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Whiteprint describes a document reproduction produced by using the diazo chemical process. It is also known as the blue-line process since the result is blue lines on a white background. It is a contact printing process which accurately reproduces the original in size, but cannot reproduce continuous tones or colors. The light-sensitivity of the chemicals used was known in the 1890s and several related printing processes were patented at that time. Whiteprinting replaced the blueprint process for reproducing architectural and engineering drawings because the process was simpler and involved fewer toxic chemicals. A blue-line print is not permanent and will fade if exposed to light for weeks or months, but a drawing print that lasts only a few months is sufficient for many purposes.
The diazo printing process
There are two components in this process:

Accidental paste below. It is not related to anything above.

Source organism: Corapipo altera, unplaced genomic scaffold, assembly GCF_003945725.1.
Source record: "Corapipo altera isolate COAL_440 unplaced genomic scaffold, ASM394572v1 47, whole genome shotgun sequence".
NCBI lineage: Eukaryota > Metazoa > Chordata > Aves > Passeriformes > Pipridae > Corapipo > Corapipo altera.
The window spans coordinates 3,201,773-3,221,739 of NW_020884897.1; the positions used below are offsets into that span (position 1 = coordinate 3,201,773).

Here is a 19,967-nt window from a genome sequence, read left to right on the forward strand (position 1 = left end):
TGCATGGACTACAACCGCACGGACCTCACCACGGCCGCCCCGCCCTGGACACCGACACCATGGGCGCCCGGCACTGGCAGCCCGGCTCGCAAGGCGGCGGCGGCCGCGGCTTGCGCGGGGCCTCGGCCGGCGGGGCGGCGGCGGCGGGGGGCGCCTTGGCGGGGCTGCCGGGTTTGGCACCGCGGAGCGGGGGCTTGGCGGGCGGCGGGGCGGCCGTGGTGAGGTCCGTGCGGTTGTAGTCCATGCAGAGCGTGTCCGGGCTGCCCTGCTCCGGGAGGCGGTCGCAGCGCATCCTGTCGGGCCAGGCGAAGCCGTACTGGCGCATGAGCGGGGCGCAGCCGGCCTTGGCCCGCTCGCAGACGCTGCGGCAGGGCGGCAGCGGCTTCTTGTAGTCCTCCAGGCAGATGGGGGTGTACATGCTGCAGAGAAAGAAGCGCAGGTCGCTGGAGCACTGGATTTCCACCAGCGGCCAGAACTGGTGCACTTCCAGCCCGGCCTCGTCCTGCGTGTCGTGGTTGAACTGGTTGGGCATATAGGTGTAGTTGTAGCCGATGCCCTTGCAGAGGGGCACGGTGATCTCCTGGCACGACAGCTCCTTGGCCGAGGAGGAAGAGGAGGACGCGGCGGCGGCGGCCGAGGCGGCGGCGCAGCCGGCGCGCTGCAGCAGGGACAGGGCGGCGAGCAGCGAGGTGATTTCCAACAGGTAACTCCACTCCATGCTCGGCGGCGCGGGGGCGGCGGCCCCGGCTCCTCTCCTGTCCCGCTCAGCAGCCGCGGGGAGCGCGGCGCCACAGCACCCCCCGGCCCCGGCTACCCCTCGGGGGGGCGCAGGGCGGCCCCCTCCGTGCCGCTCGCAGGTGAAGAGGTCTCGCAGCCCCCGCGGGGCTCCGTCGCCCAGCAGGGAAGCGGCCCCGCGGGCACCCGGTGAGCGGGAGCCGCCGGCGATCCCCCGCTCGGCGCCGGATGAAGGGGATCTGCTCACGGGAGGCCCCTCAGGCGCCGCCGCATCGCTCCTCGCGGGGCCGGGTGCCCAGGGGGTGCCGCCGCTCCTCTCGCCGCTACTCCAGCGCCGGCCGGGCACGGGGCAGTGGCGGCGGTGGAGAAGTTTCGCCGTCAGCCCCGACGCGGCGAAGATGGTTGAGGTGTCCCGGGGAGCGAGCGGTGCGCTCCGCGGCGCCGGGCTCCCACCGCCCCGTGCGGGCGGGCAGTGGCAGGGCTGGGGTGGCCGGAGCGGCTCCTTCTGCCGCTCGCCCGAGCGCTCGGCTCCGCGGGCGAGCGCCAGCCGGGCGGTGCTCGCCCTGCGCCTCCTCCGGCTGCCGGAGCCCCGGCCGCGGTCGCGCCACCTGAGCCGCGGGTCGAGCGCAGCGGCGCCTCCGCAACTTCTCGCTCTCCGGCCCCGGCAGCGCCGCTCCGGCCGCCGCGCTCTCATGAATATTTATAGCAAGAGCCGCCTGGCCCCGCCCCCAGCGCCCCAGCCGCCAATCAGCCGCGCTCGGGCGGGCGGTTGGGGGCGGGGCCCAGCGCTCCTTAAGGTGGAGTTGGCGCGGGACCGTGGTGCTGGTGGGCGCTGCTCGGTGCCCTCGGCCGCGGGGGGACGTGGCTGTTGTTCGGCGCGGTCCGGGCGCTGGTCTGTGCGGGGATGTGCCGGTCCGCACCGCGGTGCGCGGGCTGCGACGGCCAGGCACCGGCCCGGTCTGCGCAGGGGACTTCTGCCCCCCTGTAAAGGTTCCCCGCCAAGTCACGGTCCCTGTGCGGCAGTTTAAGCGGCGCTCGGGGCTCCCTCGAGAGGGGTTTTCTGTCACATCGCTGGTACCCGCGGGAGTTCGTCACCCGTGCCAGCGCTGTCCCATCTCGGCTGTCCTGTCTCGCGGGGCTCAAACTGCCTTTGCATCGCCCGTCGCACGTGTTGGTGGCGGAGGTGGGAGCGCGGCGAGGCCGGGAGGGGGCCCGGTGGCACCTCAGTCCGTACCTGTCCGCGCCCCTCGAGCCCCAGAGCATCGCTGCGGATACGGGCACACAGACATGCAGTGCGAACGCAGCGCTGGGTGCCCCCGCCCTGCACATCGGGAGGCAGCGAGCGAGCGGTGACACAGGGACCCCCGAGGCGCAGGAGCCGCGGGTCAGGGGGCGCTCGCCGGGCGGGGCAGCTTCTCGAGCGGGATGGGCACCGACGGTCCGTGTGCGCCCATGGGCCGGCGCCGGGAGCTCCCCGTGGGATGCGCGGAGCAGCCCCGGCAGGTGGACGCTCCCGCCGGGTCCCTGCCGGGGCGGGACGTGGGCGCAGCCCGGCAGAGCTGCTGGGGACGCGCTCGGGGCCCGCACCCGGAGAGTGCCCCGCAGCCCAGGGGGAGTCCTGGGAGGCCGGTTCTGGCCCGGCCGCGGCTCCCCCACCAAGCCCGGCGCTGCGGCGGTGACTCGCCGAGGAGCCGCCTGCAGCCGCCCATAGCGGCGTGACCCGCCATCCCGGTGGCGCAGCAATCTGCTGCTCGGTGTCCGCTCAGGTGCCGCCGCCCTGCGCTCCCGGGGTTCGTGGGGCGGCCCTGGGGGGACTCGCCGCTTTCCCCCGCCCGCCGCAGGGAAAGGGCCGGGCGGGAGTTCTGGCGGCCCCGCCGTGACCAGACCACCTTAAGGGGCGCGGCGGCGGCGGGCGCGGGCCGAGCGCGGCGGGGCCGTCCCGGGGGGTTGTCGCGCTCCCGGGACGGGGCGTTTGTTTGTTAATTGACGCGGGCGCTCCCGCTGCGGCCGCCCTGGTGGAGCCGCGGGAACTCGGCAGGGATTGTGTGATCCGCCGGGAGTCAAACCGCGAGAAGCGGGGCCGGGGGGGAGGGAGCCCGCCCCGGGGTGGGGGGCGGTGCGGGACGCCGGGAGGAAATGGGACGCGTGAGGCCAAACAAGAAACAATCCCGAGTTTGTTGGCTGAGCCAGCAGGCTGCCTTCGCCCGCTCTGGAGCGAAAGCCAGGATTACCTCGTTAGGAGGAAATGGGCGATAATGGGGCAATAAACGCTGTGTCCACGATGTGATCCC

- diazonium salt: a light sensitive chemical
- Azo dye (also known as the coupler): a colorless chemical that combines with the salt to produce color.
In a variety of combinations and strengths, these two chemicals are mixed together in water and coated onto paper. The resulting coating is then dried yielding the specially treated paper commercially sold as Diazo paper. This solution can also be applied to polyester film or to vellum.
The process starts with original documents that have been created on a translucent medium. Such media include polyester films, vellums, linens, and translucent bond papers (bonds). Any media that allows some light to pass through typically works as a master; the desired durability of the master determines the choice. Depending on the thickness and type of the master, the intensity of the UV exposure light is adjusted using an intensity knob typically pre-marked for media types commonly used for masters in any particular shop. Similarly, the speed control (for setting the speed at which the sheets are pulled through the machine) is likewise typically pre-marked in any particular shop, having been optimized based on trial runs.